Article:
Bring new insights to a variety of studies—from global climate modeling to agricultural efficiency optimization—by tracing the movement of water and carbon through plants.
Rugged and mobile Picarro analyzers enable plant scientists to apply precise stable isotope techniques in the field, gaining unparalleled understanding across a range of spatial and temporal scales. Having immediate results in the field allows researchers to redirect investigations on the fly to get the most interesting data.
Evaporation and transpiration of water from a plant’s leaves transports water from the soil to the atmosphere. In a seminal study, researchers used the oxygen and hydrogen isotope ratios of water vapor collected at different heights above the ground to determine the relative rates of evaporation of water from the ground and transpiration of water from the plants. In addition, the relative transpiration rates of trees were distinguished from those of the underlying grasses. Picarro water isotope analyzers have been used to make measurements such as these.
Critical to plant physiology, leaf waxes are long-lived molecules that can remain in sediments or soils for many years. The hydrogen isotope ratios of these plant-derived waxes are sensitive to climatic conditions, so sediments containing these waxes can reveal information about past climates. However, one must understand the rate of hydrogen incorporation into plant waxes under varying conditions to interpret the sediment results.
Li Gao and coworkers at Brown University used deuterium-enriched water to label plants, and then monitored the rate of deuterium incorporation into the leaf waxes. With the help of a Picarro water isotope analyzer, they demonstrated different rates for different classes of leaf waxes.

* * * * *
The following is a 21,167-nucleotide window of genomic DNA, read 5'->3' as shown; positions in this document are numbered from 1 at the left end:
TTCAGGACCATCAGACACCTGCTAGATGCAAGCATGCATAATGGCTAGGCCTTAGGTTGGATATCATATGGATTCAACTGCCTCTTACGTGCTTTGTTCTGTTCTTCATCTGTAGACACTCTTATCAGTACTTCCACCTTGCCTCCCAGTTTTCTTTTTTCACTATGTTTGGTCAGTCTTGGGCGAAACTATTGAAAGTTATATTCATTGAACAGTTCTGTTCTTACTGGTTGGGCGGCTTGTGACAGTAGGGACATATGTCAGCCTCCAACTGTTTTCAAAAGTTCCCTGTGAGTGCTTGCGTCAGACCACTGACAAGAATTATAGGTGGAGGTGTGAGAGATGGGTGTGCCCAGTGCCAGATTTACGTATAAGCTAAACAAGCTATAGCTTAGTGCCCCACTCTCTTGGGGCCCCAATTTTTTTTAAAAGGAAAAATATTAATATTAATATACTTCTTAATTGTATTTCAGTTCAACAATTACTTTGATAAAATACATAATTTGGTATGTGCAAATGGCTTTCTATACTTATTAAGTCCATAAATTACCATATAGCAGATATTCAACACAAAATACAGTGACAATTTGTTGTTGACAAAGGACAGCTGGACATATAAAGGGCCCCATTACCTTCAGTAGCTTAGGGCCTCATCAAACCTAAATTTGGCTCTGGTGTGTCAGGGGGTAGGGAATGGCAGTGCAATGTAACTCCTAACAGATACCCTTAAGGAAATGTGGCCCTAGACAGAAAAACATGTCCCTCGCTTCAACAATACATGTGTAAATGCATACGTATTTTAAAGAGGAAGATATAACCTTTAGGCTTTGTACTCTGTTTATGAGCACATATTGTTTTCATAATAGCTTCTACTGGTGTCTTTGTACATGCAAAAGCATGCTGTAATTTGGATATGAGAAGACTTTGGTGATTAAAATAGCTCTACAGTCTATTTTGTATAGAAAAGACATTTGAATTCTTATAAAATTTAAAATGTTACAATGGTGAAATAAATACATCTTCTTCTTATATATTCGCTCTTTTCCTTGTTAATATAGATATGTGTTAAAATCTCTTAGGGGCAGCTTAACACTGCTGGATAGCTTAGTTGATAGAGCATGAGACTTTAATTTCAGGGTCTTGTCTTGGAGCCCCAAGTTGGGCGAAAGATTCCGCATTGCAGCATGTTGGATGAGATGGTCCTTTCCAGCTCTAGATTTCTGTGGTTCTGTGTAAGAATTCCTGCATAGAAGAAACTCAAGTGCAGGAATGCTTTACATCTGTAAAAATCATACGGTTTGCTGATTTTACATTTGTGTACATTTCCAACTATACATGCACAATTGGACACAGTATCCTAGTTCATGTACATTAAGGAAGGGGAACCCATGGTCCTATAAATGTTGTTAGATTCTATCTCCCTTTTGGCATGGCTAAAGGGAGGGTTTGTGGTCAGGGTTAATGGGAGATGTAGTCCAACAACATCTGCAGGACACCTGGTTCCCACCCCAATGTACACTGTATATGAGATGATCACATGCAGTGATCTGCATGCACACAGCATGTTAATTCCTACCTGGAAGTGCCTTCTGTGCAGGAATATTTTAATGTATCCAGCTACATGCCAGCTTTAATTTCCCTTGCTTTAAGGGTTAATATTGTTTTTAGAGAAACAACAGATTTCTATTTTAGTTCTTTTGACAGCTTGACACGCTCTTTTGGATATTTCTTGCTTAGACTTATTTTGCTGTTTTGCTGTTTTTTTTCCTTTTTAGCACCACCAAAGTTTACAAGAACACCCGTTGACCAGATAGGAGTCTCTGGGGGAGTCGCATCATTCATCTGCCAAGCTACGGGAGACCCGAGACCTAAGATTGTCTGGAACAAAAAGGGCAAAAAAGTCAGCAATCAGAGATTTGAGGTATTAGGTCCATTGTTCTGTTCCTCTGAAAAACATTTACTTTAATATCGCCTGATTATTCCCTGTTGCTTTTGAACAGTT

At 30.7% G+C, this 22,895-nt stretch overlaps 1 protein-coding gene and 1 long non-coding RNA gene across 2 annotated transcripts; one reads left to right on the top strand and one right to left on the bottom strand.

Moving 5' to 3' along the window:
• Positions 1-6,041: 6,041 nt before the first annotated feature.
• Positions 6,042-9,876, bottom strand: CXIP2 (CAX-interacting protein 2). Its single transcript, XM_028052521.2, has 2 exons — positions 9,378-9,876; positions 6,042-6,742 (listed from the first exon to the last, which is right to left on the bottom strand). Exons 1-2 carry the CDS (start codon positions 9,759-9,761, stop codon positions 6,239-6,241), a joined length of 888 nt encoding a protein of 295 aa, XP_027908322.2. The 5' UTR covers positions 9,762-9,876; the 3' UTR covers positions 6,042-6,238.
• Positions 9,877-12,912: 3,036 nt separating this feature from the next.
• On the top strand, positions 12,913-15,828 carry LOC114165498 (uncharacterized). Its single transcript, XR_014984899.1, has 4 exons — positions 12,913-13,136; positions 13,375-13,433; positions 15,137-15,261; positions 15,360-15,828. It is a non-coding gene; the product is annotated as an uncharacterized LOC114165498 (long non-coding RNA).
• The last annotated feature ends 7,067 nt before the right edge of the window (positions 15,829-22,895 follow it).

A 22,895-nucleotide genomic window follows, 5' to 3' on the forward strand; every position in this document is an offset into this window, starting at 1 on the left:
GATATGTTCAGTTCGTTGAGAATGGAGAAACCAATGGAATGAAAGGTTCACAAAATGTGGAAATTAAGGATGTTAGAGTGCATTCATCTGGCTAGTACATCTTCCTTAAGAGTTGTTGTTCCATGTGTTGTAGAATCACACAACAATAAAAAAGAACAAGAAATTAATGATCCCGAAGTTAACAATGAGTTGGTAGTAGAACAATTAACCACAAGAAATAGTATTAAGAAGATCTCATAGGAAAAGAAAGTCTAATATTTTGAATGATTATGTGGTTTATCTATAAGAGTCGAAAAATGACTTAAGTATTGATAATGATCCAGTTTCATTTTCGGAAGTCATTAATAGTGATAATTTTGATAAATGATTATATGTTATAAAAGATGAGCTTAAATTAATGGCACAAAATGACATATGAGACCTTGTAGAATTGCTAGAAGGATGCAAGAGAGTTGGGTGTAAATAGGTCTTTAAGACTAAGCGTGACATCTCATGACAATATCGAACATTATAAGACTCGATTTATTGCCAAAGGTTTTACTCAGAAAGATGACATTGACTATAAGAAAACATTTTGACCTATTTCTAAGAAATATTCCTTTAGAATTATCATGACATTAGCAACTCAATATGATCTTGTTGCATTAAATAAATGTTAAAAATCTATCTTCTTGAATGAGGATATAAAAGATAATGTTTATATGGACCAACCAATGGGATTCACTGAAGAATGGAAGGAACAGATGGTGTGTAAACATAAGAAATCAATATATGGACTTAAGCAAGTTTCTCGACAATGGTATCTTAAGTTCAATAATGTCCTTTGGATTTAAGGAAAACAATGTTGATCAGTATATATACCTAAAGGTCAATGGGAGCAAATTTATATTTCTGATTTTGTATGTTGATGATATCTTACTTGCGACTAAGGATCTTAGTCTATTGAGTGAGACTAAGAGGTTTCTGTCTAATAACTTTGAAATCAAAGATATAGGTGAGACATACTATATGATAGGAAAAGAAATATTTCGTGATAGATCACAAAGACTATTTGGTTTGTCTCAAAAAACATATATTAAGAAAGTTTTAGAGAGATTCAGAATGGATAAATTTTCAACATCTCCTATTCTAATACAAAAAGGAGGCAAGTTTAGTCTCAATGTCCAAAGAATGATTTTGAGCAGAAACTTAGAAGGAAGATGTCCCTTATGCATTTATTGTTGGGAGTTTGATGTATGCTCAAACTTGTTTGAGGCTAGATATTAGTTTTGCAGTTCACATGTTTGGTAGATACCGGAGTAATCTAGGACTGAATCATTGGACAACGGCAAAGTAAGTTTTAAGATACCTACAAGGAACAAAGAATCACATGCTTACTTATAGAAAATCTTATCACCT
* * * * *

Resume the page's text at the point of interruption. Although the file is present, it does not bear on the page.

One of the most common ways to study nitrogen fixation in plants and bacteria is to expose these organisms to acetylene. The enzyme responsible for nitrogen fixation catalyzes the reaction of acetylene to ethylene. Nicolas Cassar and co-workers have established a technique for monitoring ethylene production using a Picarro analyzer to study the nitrogen fixation rates in bacteria and lichen. Learn more about their study.
13C-labeling of trees
While plants take in CO2 through their leaves, some of that carbon is processed and re-emitted as CO2 at the root. Researchers at Oak Ridge National Lab and the University of Tennessee studied this process by exposing a tree to carbon-13 labeled CO2 and then observing the carbon isotope ratio of various tissues within the tree, as well as the CO2 emitted from the soil using a Picarro carbon isotope analyzer. This allowed them to follow the labeled carbon through a tree, from the leaf, through the trunk and into the roots, where it is processed by soil microbes.
Leaf chambers can be used to study the exchange of CO2 between a leaf and the atmosphere under carefully controlled conditions of temperature, illumination and CO2 levels. Picarro’s carbon isotope analyzer for CO2 can be used to study the different CO2 uptake pathways in the leaf.
Water use efficiency
The carbon isotope ratio in plant materials can be used to calculate the water-use efficiency of a plant, which is a measure of the amount of biomass produced over a growing season, normalized with the amount of water consumed. The quantity is important in agronomy, especially in irrigation systems and in arid regions where a limited amount of rainfall must last for the entire growing season. Research using the carbon isotope ratio with a Picarro analyzer can greatly expanded the understanding of crop water-use efficiency, drought resistance and yield potential.
G2508 – Measure N2O, CH4, CO2, NH3, and H2O simultaneously for soil flux studies.
G2201-i – Continuous, simultaneous measurement of δ13CO2 and δ13CH4 fluxes
G2301 – Continuous measurement of CO2 and CH4 fluxes
G2106 - Measure ethylene at ppb levels